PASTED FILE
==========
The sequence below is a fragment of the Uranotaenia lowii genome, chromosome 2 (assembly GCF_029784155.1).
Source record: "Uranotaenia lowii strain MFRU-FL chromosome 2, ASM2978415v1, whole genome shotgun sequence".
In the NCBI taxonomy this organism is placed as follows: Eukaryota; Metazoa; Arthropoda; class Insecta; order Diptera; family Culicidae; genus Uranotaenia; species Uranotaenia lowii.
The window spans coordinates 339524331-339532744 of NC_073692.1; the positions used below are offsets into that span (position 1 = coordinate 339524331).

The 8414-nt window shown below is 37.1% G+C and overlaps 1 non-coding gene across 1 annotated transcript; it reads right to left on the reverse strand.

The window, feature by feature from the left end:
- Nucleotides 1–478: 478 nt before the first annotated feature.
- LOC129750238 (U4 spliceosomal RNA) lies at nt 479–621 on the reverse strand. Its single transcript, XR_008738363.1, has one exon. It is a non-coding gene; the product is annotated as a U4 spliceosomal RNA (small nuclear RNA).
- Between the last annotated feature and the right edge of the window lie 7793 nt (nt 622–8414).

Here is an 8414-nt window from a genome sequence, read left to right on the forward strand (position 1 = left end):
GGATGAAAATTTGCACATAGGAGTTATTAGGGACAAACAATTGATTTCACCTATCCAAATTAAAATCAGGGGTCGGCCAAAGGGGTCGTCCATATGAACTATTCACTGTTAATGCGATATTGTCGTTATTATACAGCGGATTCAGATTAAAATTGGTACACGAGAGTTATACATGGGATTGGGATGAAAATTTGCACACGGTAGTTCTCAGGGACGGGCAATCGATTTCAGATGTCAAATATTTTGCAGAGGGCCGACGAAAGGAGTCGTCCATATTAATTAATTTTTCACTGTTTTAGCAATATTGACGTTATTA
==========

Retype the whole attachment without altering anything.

The sequence below is a fragment of the Uranotaenia lowii genome, chromosome 2 (assembly GCF_029784155.1).
Source record: "Uranotaenia lowii strain MFRU-FL chromosome 2, ASM2978415v1, whole genome shotgun sequence".
In the NCBI taxonomy this organism is placed as follows: Eukaryota; Metazoa; Arthropoda; class Insecta; order Diptera; family Culicidae; genus Uranotaenia; species Uranotaenia lowii.
The window spans coordinates 339524331-339532744 of NC_073692.1; the positions used below are offsets into that span (position 1 = coordinate 339524331).

The 8414-nt window shown below is 37.1% G+C and overlaps 1 non-coding gene across 1 annotated transcript; it reads right to left on the reverse strand.

The window, feature by feature from the left end:
- Nucleotides 1–478: 478 nt before the first annotated feature.
- LOC129750238 (U4 spliceosomal RNA) lies at nt 479–621 on the reverse strand. Its single transcript, XR_008738363.1, has one exon. It is a non-coding gene; the product is annotated as a U4 spliceosomal RNA (small nuclear RNA).
- Between the last annotated feature and the right edge of the window lie 7793 nt (nt 622–8414).

Here is an 8414-nt window from a genome sequence, read left to right on the forward strand (position 1 = left end):
GGATGAAAATTTGCACATAGGAGTTATTAGGGACAAACAATTGATTTCACCTATCCAAATTAAAATCAGGGGTCGGCCAAAGGGGTCGTCCATATGAACTATTCACTGTTAATGCGATATTGTCGTTATTATACAGCGGATTCAGATTAAAATTGGTACACGAGAGTTATACATGGGATTGGGATGAAAATTTGCACACGGTAGTTCTCAGGGACGGGCAATCGATTTCAGATGTCAAATATTTTGCAGAGGGCCGACGAAAGGAGTCGTCCATATTAATTAATTTTTCACTGTTTTAGCAATATTGACGTTATTA